|In Spanish calavera means "skull," but each year in Mexico around the time of the Day of the Dead (November 1-2), the term takes on a different meaning. At this time, it refers to the imaginary obituaries that appear in local newspapers and humorously criticize well-known individuals who are very much alive. These satirical poems do not have a specific length, meter, or rhyme scheme. The calavera resembles the pasquín of Spain, an anonymously written attack posted publicly, which may have been introduced to Central America by Hernán Cortés.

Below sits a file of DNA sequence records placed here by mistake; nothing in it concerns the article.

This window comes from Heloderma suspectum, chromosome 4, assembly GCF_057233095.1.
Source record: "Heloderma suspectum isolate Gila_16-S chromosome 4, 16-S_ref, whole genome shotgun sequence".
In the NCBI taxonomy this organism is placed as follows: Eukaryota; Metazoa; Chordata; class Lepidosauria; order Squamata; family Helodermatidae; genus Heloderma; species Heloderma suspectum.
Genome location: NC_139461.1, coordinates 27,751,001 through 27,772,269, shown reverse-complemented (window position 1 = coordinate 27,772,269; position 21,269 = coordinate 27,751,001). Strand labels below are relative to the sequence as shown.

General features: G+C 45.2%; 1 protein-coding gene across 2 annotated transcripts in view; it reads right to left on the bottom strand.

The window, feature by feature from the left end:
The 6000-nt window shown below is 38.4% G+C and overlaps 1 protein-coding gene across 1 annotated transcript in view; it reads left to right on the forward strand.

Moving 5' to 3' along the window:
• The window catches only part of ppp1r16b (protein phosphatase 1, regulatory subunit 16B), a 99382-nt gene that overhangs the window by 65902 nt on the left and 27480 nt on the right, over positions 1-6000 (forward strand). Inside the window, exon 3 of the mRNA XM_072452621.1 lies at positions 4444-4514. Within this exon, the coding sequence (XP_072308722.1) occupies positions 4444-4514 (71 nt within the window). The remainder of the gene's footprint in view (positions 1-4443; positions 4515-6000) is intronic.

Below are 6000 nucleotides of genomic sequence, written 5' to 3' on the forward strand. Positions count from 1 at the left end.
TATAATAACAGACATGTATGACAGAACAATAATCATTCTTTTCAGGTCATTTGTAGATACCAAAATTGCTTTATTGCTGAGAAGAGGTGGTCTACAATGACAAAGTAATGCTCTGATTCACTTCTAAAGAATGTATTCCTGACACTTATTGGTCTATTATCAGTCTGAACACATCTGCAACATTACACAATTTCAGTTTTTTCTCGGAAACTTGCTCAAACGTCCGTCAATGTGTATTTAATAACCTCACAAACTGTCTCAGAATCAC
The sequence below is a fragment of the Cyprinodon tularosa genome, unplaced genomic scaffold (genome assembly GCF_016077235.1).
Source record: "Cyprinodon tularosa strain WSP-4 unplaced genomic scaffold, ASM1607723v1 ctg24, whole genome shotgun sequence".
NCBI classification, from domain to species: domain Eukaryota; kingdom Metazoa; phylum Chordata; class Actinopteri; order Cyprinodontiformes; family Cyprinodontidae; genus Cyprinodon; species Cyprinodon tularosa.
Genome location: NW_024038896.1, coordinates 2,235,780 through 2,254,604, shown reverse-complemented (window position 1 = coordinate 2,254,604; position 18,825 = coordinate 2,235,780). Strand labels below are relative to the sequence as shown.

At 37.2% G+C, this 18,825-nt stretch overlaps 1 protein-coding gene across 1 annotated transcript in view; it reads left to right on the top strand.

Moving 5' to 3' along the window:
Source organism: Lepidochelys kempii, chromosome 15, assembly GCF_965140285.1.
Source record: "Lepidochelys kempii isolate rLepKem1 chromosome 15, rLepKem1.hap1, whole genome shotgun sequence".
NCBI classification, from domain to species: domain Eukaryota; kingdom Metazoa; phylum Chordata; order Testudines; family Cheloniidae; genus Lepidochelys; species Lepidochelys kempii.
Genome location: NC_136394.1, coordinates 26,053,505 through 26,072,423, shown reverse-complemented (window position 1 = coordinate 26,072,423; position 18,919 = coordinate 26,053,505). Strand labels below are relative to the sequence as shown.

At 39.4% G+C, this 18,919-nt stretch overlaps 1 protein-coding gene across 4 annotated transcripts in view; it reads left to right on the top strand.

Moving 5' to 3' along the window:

Satire thrives in calaveras,
Like the pasquinade in tenor,
She who claims that aloe vera,
He who wrote those double-dactyls